UP civic poll campaign: Helicopters, Adityanath—BJP leaves no stone unturned

There is more to the BJP’s assembly-poll like campaigning for these civic polls in which it has also fielded largest number of Muslim candidates besides releasing its civic manifesto – a first.

lucknow Updated: Nov 25, 2017 23:35 IST
Manish Chandra Pandey
Manish Chandra Pandey
Hindustan Times, Lucknow
Uttar Pradesh,civic poll campaign,Yogi Adityanath
Utter Pradesh chief minister Yogi Adityanath campaigning for BJP mayoral candidate Sanyukta Bhatia on the last day of the second phase of campaigning at Kapurthala in Lucknow, on Friday.(Subhankar Chakraborty/HT PHOTO)

A few days back chief minister Yogi Adityanath had laughed off a query, ‘will the results of the elections to the 653 urban local bodies be a referendum of sorts on the 8-month-old BJP government in the state?’

“The opponents have already fled,” Adityanath had said in response indicating he was confident of a one-sided win.

But surely there is more to the BJP’s assembly-poll like campaigning for these civic polls in which it has also fielded largest number of Muslim candidates besides releasing its civic manifesto – a first.

A campaign blitzkrieg featuring 33 to 35 political rallies by Adityanath – highest for any UP chief minister --showcases the party’s intent for these polls for which it is also using two to three helicopters for campaign. Union home minister and Lucknow MP Rajnath Singh, who will be in Lucknow on November 26 to cast his vote, has twice visited the state capital to “encourage” the cadre and a UP minister has been tasked with the responsibility of key districts and mayoral seats – Ayodhya, Mathura, Kashi and Gorakhpur – in particular.

At stake are 653 urban local bodies and the nearly 8000 wards where the party has put up candidates on its lotus symbol, which UP BJP general secretary (organisation) Sunil Bansal says is the biggest BJP contingent ever for these urban local body polls. Ayodhya and Mathra, the two key Hindu pilgrimage cities high on BJP’s agenda, are also first-time mayoral corporations where the party can’t afford not to have its mayor.

“These are the kind of high-impact seats where if BJP does badly, as we are hoping it does, the symbolic takeaways from that will be huge. We are aware of that and working to a plan,” an OBC leader from the Samajwadi Party told HT.

But then in the past 15 years even when it wasn’t doing well in assembly and national elections, the BJP had consistently won these polls earning the sobriquet of a ‘shahari (urban) party’ unlike Samajwadi Party and the Bahujan Samaj Party with greater rural penetration.

Read More: In a first, Uttar Pradesh local polls get national-level campaigns

For instance the BJP had won 10 of the 12 mayoral seats in urban local body polls in 2012 despite getting a shocking 15% vote share in the assembly elections the same year.

In two years’ time, the BJP riding on an unprecedented Modi wave saw its vote share zoom to 42.6% in the 2014 Lok Sabha polls as it won 71 out of 80 seats from UP. In the assembly polls three years later, BJP maintained its connect with its new-found rural constituency and its new OBC and Dalit voters to post a stunning 312 seat win, garnering nearly 40% of the vote share. In the 2017 UP polls, the first BJP win was reported from the Muslim dominated Deoband in west UP – home to a prominent Islamic seminary.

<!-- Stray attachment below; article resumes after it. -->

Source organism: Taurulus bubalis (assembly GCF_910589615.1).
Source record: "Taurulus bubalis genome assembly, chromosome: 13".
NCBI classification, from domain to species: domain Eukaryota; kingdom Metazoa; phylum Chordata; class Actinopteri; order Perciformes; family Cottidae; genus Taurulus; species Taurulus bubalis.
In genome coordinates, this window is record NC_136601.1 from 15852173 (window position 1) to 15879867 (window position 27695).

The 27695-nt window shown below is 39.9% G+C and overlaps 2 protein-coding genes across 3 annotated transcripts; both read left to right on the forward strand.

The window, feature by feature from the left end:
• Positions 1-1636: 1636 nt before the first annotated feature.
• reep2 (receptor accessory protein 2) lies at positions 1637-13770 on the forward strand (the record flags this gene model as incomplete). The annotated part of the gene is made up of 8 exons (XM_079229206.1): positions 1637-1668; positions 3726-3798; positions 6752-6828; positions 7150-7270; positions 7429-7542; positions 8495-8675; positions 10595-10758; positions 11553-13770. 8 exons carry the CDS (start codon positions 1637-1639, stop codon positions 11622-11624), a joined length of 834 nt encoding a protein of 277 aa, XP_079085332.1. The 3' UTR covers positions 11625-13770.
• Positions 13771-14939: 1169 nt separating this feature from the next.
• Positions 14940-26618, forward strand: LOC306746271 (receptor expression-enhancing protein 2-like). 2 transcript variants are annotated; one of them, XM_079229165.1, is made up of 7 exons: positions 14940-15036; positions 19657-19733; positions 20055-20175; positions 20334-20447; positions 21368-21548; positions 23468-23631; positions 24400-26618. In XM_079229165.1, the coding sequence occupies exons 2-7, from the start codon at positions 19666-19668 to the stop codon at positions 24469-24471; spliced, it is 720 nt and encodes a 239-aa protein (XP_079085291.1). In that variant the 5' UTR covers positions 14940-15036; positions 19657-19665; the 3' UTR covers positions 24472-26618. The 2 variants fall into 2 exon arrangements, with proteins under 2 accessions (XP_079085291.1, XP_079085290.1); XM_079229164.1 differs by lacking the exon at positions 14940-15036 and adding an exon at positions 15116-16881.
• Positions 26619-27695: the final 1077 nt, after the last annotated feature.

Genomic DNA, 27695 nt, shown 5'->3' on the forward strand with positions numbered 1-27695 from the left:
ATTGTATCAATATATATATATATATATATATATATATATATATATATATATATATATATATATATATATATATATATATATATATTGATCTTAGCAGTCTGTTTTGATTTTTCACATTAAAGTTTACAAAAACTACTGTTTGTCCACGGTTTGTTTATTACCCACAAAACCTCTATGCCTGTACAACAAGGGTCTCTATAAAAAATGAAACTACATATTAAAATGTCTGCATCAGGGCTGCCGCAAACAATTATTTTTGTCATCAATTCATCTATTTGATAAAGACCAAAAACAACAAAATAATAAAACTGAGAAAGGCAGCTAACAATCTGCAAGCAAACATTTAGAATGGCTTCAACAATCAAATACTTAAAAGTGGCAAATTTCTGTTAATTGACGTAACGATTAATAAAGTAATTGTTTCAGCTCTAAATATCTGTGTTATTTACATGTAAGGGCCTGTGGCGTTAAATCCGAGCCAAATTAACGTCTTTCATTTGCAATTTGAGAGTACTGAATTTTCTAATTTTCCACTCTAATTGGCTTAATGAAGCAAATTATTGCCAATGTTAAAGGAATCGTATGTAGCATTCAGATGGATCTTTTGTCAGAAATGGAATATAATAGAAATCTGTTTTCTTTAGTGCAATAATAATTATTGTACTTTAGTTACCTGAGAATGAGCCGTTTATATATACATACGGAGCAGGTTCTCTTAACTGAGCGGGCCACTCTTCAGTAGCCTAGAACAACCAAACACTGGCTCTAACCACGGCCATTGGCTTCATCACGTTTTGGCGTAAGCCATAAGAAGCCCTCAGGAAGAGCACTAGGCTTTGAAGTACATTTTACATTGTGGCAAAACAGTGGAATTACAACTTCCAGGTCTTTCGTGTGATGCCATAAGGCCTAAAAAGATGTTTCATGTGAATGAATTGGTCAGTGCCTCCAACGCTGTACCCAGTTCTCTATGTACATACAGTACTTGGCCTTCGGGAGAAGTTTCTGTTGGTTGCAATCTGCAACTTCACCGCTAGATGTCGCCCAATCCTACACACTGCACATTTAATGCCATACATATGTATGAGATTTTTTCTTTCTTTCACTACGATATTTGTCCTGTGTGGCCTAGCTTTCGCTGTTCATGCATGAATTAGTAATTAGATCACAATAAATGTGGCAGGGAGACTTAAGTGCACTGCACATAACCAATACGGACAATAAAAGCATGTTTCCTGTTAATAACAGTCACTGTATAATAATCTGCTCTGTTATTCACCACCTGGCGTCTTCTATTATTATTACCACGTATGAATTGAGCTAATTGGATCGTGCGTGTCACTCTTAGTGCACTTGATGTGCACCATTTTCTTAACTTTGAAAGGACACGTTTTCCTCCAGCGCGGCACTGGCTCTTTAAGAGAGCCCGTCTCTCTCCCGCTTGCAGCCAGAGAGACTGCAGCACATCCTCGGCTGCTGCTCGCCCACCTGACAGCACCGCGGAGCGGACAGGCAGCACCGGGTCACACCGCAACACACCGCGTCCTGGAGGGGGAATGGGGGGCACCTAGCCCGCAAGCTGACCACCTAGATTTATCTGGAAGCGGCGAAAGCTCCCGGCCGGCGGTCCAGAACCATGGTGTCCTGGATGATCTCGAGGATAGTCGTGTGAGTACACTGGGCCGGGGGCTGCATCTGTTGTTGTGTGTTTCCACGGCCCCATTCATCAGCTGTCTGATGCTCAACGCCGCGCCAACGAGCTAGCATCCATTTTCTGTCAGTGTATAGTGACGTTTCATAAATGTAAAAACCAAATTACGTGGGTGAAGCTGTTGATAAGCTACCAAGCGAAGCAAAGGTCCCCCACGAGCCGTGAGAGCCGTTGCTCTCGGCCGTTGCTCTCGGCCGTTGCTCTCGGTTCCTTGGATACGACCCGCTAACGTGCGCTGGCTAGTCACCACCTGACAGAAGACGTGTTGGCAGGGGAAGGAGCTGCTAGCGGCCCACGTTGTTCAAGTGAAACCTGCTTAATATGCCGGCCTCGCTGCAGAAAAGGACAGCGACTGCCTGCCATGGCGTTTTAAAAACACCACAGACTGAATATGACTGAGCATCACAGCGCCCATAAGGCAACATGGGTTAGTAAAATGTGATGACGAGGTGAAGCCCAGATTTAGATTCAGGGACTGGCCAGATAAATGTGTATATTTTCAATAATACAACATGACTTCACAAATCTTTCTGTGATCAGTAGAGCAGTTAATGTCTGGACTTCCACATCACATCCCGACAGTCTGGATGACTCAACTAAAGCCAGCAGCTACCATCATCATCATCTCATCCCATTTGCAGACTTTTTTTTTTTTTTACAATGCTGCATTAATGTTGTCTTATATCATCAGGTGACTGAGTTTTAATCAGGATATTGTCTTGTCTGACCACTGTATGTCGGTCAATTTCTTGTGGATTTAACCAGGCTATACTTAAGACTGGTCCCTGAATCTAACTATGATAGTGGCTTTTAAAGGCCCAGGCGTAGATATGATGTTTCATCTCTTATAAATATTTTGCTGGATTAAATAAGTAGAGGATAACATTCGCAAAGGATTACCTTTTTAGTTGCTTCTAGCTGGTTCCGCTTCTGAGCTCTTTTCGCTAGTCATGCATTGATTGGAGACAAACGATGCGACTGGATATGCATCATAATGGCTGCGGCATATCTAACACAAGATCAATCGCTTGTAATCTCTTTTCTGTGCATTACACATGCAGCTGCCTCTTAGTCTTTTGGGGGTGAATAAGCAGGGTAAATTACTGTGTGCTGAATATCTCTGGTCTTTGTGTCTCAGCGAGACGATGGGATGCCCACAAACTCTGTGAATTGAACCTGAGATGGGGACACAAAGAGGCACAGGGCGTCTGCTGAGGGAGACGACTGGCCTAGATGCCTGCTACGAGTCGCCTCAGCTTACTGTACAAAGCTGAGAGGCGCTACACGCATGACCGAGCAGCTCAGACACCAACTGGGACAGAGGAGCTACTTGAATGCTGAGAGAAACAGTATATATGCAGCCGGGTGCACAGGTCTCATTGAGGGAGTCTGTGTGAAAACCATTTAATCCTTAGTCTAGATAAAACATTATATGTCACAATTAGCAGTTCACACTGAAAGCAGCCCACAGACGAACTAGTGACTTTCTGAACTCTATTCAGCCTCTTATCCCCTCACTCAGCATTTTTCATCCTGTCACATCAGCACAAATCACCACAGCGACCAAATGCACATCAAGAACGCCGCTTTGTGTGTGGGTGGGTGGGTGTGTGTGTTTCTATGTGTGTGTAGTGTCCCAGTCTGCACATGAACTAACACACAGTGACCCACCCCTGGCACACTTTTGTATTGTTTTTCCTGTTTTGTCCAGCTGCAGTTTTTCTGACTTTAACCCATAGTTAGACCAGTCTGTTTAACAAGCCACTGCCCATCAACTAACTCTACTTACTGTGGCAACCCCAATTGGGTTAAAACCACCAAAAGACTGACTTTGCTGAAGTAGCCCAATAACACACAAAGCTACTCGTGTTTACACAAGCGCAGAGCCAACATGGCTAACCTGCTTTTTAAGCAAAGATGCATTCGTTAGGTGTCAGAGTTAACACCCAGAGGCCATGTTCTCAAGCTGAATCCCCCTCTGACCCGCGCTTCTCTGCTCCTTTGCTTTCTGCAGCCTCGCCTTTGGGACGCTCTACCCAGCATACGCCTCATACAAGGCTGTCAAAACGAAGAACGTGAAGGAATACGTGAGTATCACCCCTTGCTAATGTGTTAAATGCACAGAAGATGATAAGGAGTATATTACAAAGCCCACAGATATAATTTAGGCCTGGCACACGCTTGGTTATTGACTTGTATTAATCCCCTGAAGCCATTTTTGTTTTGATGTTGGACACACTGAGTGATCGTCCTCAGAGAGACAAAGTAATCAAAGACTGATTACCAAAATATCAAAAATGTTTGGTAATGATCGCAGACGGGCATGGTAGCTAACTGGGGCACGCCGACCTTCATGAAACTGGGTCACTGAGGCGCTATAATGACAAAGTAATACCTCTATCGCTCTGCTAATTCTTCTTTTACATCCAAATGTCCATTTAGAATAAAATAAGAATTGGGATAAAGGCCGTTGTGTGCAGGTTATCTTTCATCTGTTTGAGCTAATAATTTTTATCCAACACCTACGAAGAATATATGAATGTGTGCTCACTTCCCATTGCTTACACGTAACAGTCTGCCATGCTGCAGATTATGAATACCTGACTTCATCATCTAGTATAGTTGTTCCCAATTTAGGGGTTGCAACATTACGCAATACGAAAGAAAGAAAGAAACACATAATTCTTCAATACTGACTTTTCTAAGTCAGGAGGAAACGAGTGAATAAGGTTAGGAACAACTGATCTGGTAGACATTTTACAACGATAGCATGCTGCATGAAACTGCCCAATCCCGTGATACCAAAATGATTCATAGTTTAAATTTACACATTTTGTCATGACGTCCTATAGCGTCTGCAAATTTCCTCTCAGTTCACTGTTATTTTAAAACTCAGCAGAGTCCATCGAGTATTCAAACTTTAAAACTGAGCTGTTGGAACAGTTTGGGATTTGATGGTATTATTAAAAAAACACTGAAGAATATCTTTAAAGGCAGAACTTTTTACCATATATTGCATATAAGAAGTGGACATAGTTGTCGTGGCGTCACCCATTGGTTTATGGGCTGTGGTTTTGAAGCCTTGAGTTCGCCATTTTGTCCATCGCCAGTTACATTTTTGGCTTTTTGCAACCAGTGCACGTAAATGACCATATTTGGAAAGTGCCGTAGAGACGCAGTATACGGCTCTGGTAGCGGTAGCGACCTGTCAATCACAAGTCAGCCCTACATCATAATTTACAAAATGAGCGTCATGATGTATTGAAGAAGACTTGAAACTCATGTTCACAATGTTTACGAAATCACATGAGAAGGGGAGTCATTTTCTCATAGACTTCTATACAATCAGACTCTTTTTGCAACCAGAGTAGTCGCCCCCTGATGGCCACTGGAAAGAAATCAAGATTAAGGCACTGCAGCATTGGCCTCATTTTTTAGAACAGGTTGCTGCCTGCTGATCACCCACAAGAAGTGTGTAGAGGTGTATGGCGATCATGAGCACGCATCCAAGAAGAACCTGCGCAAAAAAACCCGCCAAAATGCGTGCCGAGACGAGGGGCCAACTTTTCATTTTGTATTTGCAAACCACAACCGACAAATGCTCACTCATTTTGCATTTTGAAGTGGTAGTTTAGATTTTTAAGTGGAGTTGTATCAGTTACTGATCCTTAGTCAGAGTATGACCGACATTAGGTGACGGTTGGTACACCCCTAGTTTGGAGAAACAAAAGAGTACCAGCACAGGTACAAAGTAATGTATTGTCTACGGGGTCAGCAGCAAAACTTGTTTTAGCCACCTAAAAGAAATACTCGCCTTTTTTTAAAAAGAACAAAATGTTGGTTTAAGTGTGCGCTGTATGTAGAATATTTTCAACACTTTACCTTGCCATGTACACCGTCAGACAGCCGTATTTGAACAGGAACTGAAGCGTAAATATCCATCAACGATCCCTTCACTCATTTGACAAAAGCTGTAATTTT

Now, for the first time – the BJP often criticised for not fielding Muslims in big ticket elections – has fielded its biggest ever batch of minority candidates. “There are as many as 17 minority candidates for Nagar Palika Parishad and Nagar Palika Panchayat chief’s post alone leave. That is besides scores of others we have fielded for corporators on our ticket,” says BJP’s civic-election in-charge JPS Rathore.

So is there a method to BJP’s aggressive civic election campaign?

“Yes, these elections would help us check our preparedness for 2019 Lok Sabha elections, re-connect with our audience but more important than that is we also get to look at whether our political opponents mauled in 2014 Lok Sabha and 2017 UP polls have managed to gain some lost ground,” a BJP leader part of the party’s think tank told HT.

The quote has a context. These elections are also going to be a reflection of 8 month old Adityanath government and the party also wants to ensure that its cadres don’t get ‘rusty’ and complacent after two spectacular wins.

But it is also the first time that the Samajwadi Party has decided to check its urban presence under Akhilesh Yadav and the first time Bahujan Samaj Party’s chief Mayawati has decided to check her party’s acceptability among urban voters in the elections that had been largely fought till now on ‘bijli, sadak, paani’ (power, road and water) issues.

“It is also a good time to check the voting pattern of Dalits and OBCs, the two groups associated with BSP and Samajwadi Party in the past who voted for the BJP. More than BSP that used to control Dalit votes, it’s the Akhilesh Yadav led Samajwadi Party’s OBC presence that we want tested. OBC’s are numerically greater and far significant, reason enough that party’s OBC leader and deputy chief minister Keshav Prasad Maurya has nearly 50 plus rallies lined up for him,” said a BJP strategist.

The civic poll results would be out on December 1 – just before Gujarat goes to vote. “Given the scale at which the party is contesting the UP polls, a good show will of course ensure good publicity that would do BJP no harm ahead of Gujarat polls. A good showing could also brighten up the prospect of national polls being advanced,” says Athar Siddiqui from the Centre of Objective Research and Development.

First Published: Nov 25, 2017 23:35 IST